I guess I'm just a little less tolerant. When students register for the
class, the syllabus clearly outlines what topics will be covered and
when. No where do I state that vacations are extended beyond their
prescribed dates. Thus, for example, spring break does not begin midweek
prior to the break nor does it extend several days into the week
Students who are unable to make the commitment to the class and their
education will either have to deal with the logical consequences of
missing a class or should not register for a class that meets on the
"problematic" dates. This includes the ever popular "I won a trip to
Puerto Rico for two weeks mid-semester. Will this be a problem?"
Once they get out into the "real" world, their employers are not going to
be very tolerant of their decision to just not show up on Friday before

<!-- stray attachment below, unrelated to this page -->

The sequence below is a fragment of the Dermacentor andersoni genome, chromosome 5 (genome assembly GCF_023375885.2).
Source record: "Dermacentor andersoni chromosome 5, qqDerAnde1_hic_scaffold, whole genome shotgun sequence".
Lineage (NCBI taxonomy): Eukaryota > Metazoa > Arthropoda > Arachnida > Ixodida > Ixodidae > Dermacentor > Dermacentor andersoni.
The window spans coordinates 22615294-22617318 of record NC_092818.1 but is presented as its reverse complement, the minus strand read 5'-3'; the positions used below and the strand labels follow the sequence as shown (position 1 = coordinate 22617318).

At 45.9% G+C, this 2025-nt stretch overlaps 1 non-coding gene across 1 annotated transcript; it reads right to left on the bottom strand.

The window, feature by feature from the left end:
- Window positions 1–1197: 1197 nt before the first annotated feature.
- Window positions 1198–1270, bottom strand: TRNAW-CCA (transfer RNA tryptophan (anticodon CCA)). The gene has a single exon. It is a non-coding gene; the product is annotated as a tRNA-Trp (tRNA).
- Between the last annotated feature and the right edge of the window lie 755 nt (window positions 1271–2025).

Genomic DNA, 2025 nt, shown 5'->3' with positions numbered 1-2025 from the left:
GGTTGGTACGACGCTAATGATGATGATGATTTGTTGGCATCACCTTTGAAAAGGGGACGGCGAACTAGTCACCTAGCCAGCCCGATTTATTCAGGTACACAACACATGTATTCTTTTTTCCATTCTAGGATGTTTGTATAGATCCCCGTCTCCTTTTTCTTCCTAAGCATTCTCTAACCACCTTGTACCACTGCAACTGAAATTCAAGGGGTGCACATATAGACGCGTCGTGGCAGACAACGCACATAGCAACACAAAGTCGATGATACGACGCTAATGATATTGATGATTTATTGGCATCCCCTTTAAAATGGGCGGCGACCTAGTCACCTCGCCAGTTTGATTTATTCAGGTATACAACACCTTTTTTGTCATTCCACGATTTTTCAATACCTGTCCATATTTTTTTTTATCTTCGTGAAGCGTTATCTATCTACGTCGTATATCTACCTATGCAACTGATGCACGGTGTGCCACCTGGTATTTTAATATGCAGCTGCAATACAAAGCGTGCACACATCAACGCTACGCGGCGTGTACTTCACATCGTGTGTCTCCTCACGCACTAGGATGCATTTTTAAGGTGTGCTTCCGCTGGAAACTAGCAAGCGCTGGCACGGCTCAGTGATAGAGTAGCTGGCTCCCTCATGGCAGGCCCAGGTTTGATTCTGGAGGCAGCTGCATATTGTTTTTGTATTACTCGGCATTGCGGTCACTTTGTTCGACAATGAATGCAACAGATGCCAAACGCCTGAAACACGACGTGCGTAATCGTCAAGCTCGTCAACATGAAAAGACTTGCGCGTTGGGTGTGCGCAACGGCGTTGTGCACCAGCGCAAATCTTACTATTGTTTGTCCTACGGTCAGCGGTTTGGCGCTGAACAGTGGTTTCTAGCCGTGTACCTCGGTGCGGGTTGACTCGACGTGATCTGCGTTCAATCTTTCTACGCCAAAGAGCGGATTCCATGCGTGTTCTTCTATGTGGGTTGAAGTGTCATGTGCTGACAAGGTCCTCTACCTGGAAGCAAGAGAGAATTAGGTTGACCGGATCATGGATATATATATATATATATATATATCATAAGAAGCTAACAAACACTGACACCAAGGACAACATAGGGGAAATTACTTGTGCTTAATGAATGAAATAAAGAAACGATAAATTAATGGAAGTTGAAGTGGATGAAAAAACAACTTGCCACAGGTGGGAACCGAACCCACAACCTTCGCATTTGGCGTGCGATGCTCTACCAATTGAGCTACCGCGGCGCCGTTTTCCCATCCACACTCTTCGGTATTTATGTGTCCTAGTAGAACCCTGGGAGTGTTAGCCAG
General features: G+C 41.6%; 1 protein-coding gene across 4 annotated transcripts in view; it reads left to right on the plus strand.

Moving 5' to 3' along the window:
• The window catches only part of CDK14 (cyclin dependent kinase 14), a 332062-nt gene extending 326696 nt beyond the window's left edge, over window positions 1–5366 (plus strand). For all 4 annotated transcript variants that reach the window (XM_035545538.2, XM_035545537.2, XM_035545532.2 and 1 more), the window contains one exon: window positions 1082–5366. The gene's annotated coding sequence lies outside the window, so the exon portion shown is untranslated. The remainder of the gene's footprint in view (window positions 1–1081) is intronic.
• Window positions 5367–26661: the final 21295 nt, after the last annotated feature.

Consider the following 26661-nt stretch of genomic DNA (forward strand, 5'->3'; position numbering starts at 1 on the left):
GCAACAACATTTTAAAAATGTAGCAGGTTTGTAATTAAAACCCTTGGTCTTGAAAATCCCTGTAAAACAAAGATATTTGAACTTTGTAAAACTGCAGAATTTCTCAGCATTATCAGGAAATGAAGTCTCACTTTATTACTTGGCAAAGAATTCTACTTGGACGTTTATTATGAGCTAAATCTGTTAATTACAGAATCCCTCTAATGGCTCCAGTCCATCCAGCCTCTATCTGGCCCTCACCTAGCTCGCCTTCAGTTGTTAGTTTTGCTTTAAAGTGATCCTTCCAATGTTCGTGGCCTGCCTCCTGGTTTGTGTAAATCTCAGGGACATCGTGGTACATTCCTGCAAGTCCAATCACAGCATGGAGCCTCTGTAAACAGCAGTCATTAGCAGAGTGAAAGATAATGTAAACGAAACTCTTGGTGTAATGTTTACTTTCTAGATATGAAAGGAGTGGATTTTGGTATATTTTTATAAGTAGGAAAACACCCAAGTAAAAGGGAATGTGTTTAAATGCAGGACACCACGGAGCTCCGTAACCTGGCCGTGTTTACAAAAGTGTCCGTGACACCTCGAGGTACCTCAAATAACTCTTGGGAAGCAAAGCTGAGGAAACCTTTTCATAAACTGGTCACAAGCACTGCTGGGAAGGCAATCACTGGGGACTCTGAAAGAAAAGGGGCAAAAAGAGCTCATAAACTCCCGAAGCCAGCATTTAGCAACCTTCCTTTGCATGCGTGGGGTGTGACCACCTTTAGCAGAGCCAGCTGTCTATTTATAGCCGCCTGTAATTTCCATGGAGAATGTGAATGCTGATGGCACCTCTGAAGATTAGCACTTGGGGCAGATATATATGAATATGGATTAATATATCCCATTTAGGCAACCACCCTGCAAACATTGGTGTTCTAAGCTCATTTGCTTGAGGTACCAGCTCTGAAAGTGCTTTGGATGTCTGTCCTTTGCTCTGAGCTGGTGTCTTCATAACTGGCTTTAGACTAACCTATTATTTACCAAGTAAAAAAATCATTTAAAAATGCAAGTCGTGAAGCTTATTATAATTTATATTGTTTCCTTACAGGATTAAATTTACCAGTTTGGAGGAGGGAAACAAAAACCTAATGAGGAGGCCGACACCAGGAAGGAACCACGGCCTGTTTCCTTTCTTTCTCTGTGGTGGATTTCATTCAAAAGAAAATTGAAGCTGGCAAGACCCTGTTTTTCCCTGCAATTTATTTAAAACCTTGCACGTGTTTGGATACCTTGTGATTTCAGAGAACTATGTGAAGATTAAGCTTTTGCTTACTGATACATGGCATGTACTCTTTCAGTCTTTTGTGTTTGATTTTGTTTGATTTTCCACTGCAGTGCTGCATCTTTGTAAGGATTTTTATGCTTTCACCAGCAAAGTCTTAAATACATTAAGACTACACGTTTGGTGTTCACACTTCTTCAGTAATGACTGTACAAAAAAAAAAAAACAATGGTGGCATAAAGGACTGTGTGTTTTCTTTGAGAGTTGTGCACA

Memorial day. They will be required to schedule a vacation day well in
advance of the holiday (assuming that they get that).
The above, of course, applies to "extra vacation" days and does not apply
to emergencies or verifiable religious holidays. In case of the later, I
will make accommodations.
[EMAIL PROTECTED] wrote:
> I always do a fun activity that teaches the topic for the day. I then
> include something on the exam that will be very easy if you attended
> but almost impossible if you were not there. This rewards those who
> attended class that day. I do the same for the class before spring
> break and other times I expect low attendance.
> Joyce Morris
> Public Health Sciences
> Wichita State University
linda m. woolf, ph.d.
associate professor - psychology
main webpage: http://www.webster.edu/~woolflm/
Holocaust and genocide studies pages:
womens' pages: http://www.webster.edu/~woolflm/women.html
gerontology pages: http://www.webster.edu/~woolflm/gero.html